The Japanese pagoda: a late summer flowering tree

The Japanese pagoda: a late summer flowering tree

The flowers of a Japanese pagoda tree. Photo by Ellen Barcel

By Ellen Barcel

I love it when people send me photos of unknown plants. Sometimes I know right off what it is and can help them with added information. Sometimes it takes some research, but it’s always fun. Recently, a gardening friend sent me some photos of trees covered in fragrant white flowers in mid-August.

Trees flowering this late in the season are unusual. Most flowering trees bloom in spring, bringing a profusion of color to that season. Some are followed by edible fruit, others by seed pods. Some, especially those grown for their showy flowers, are sterile. So, what was this beautiful tree? The tree in question was a Japanese pagoda tree.

A Japanese pagoda tree in bloom along Route 112 in Coram. Photo by Ellen Barcel
A Japanese pagoda tree in bloom along Route 112 in Coram. Photo by Ellen Barcel

This tree, also known as the Chinese scholar tree, is a native a China, grown in the United States as a specimen tree. Styphnolobium japonica (also known as Sophora japonica) is in the pea family, Fabaceae, but unlike others in the family, is not a nitrogen-fixing tree. It’s a deciduous tree, easily growing up to 60 or more feet tall. It does well in a wide range of soil pH conditions, ranging from 4.5 (extremely acidic) to 8, which is alkaline, so, ideal for Long Island’s acidic soil.

Colorado State Cooperative Extension Service notes that the tree is hardy in zones 4 to 8 (Long Island is zone 7) and prefers a sunny location. The rapidly growing tree tolerates city conditions (i.e., pollution), meaning that it will do well planted along roadsides. It tolerates heat and drought conditions, making it ideal for Long Island with its occasional drought conditions. They describe the flowers as 10- to 15-inch panicles of “creamy-white, pea-like flowers” that survive for about a month. The flowers are followed by pods that “resemble strings of beads,” similar to garden peas. The pods are filled with yellow seeds.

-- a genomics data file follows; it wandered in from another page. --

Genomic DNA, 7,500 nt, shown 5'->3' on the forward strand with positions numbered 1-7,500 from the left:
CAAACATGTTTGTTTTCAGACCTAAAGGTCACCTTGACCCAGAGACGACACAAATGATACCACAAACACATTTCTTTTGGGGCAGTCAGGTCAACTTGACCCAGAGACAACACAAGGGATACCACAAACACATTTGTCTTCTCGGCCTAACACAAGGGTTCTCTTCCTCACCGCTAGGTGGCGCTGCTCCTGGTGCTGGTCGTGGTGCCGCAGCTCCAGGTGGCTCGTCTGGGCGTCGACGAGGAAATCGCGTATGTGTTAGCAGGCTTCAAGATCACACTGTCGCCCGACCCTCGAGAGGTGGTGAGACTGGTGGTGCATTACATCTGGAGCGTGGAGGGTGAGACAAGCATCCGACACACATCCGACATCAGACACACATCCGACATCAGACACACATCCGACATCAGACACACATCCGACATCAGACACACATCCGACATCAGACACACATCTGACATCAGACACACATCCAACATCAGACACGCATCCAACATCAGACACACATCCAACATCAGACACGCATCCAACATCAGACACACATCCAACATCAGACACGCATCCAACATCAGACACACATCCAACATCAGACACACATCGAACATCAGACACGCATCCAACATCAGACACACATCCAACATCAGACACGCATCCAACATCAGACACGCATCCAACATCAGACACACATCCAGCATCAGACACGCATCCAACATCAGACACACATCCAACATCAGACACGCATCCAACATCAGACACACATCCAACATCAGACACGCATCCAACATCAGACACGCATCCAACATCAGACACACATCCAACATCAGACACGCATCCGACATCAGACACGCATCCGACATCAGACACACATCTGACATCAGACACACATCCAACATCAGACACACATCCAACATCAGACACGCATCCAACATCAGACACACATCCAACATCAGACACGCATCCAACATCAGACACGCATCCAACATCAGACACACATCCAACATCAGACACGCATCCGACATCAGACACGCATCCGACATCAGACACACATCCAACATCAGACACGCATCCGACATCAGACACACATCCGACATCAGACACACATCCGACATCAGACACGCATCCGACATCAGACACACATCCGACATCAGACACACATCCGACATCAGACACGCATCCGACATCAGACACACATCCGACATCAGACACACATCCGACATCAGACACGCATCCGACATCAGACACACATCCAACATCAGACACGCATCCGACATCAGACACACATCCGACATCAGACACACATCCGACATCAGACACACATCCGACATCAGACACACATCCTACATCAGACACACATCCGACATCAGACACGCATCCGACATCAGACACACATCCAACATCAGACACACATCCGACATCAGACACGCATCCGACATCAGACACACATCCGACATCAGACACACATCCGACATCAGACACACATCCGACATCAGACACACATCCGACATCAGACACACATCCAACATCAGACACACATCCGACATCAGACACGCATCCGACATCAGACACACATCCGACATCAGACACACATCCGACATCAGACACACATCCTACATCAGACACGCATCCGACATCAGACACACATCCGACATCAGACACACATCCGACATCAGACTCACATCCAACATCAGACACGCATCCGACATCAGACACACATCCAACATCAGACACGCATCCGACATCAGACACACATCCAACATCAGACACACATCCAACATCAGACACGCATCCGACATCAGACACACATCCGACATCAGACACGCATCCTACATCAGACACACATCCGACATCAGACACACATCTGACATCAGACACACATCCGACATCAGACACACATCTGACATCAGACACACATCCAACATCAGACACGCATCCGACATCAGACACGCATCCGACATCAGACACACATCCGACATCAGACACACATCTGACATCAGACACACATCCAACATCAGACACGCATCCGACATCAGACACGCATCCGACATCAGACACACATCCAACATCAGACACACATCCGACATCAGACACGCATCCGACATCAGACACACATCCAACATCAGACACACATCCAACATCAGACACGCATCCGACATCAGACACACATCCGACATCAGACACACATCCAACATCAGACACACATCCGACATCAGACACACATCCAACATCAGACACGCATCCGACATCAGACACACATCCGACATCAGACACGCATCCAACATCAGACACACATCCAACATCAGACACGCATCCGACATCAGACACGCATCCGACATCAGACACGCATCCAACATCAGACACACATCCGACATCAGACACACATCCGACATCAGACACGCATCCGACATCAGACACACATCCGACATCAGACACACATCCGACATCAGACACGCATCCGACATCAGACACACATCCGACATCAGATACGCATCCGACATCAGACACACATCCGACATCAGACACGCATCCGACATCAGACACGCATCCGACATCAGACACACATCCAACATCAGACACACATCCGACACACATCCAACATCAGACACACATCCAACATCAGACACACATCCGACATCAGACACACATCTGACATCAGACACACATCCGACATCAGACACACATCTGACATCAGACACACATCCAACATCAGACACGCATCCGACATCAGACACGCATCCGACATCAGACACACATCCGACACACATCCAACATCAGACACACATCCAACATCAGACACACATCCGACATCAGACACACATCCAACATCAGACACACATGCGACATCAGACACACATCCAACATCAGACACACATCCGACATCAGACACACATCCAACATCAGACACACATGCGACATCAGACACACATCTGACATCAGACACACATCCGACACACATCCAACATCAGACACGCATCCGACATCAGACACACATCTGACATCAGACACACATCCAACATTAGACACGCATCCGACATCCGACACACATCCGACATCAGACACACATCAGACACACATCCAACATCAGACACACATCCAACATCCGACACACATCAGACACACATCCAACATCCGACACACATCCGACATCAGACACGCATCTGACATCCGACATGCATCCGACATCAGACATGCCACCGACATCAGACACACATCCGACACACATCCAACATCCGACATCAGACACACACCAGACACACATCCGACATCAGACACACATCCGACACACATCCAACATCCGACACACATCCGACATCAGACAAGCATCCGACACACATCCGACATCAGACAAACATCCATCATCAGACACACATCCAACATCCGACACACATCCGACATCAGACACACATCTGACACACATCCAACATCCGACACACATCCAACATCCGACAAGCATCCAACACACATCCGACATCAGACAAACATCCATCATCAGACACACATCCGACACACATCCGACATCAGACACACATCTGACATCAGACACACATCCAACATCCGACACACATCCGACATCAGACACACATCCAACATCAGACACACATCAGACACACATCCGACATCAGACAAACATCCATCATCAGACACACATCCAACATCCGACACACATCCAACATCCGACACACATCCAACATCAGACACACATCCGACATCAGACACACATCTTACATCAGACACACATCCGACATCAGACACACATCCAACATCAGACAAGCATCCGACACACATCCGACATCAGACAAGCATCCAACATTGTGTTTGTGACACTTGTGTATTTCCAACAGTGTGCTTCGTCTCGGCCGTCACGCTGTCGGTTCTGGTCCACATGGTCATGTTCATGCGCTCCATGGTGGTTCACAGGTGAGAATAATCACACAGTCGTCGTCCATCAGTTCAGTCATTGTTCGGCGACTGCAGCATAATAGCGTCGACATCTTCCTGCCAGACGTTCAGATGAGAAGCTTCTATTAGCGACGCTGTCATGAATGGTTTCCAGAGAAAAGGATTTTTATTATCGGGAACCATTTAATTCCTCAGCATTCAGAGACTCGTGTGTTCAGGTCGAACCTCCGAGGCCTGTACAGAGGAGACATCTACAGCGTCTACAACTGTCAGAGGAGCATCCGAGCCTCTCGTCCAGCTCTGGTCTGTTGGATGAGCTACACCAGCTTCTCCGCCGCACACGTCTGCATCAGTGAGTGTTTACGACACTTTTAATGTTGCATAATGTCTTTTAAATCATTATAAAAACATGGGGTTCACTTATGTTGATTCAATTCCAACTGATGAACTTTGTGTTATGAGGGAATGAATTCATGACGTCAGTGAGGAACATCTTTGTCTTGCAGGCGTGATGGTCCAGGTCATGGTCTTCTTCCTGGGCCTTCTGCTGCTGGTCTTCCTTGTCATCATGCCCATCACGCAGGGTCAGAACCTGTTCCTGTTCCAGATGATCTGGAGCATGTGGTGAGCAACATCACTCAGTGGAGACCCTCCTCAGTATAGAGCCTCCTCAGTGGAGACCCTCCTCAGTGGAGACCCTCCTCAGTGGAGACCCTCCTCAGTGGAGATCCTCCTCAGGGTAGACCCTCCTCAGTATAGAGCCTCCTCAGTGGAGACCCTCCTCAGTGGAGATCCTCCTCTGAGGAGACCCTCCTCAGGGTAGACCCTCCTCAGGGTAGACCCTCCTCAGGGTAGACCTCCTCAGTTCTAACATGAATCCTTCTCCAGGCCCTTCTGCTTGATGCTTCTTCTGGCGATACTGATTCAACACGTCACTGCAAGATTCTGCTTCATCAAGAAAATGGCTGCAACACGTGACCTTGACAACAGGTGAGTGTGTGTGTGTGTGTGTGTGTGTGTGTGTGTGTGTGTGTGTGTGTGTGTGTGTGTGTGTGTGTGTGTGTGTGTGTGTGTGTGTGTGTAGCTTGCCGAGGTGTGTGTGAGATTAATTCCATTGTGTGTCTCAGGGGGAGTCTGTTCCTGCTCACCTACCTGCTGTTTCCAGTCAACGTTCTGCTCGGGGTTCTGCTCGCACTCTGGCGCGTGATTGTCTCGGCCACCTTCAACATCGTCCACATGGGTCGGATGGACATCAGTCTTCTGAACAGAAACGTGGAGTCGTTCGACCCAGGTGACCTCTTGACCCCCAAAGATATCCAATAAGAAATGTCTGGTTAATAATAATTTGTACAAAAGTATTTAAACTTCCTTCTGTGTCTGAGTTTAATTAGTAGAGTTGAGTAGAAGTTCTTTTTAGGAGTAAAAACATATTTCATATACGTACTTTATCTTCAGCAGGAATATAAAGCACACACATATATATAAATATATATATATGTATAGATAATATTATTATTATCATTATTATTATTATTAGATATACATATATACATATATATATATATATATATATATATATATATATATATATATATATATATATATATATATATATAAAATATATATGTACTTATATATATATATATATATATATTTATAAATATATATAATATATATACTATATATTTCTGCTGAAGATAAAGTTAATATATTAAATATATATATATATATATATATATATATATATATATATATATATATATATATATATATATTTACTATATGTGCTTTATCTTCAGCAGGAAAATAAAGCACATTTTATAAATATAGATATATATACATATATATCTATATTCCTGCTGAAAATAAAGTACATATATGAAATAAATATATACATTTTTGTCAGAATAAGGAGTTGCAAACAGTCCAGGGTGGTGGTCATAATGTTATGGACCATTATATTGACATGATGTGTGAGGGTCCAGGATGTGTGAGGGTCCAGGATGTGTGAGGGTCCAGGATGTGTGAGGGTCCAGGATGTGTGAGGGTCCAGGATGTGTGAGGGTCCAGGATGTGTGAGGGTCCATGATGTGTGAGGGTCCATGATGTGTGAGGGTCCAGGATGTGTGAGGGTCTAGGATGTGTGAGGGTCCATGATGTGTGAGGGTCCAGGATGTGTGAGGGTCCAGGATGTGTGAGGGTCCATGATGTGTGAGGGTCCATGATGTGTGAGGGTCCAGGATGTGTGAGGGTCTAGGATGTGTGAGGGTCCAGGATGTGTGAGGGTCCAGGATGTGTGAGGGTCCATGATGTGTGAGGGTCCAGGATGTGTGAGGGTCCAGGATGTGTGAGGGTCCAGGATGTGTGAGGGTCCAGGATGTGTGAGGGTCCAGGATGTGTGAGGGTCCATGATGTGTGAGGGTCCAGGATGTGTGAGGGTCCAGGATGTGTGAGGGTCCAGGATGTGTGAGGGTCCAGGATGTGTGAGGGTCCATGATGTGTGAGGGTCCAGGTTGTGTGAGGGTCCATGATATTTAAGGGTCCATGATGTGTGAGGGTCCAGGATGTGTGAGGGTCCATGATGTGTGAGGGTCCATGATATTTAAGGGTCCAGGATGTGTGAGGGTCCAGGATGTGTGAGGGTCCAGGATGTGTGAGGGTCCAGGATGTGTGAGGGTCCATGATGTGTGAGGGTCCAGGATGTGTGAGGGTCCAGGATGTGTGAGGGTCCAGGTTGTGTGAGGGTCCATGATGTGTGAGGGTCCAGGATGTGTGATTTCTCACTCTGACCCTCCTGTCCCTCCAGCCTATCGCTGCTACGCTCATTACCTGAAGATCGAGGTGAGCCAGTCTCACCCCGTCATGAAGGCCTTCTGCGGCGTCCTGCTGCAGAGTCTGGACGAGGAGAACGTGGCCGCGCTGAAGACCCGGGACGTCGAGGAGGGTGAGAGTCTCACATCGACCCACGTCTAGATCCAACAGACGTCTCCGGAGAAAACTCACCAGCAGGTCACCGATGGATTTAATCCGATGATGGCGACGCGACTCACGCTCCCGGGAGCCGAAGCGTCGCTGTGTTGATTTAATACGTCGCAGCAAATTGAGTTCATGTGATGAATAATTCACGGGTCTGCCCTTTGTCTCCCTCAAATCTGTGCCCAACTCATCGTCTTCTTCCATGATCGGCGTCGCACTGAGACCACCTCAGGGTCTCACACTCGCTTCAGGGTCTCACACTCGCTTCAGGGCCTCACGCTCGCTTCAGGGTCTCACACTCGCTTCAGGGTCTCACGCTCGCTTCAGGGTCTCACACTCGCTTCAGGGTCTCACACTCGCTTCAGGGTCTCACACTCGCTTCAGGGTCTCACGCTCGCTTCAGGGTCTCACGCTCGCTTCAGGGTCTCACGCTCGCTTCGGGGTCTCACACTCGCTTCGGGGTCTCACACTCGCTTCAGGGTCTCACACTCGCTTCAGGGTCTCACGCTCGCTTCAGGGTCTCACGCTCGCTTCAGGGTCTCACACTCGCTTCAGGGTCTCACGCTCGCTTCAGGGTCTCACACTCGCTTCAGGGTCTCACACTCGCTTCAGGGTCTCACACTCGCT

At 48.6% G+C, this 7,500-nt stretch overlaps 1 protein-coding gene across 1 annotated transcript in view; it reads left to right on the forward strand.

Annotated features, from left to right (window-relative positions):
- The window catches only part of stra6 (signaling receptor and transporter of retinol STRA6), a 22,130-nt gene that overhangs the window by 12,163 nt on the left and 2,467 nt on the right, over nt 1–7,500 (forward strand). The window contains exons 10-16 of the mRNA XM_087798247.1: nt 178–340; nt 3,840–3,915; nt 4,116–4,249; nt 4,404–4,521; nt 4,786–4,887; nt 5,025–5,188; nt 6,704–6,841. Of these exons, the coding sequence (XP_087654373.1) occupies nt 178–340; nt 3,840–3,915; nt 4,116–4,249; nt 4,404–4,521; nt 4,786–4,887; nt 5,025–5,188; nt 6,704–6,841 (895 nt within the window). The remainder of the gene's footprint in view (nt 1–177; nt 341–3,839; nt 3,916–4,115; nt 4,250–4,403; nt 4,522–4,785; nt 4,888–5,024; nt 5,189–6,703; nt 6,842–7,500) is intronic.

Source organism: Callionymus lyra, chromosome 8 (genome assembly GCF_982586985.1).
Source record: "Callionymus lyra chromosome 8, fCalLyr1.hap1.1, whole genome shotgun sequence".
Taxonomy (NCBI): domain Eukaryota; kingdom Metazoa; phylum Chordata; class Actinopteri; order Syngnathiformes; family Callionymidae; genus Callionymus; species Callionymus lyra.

My friend noted how many bees (and other insects) were flying around the tree, visiting the fragrant flowers. The tree provides light shade when young, but a mature tree produces dense shade. Keep this in mind when selecting the tree. Are you looking for dappled shade or dense shade?

Other plants in the pea family include the golden chain tree (see my column of June 18, this year), clover, sweet peas, lupine, beans and, of course, edible garden peas.

Next week we’ll talk about another late summer flowering tree, the mimosa.

Ellen Barcel is a freelance writer and master gardener. Send your gardening questions to leisure@tbrnewspapers.com.To reach Cornell Cooperative Extension and its Master Gardener program, call 631-727-7850.

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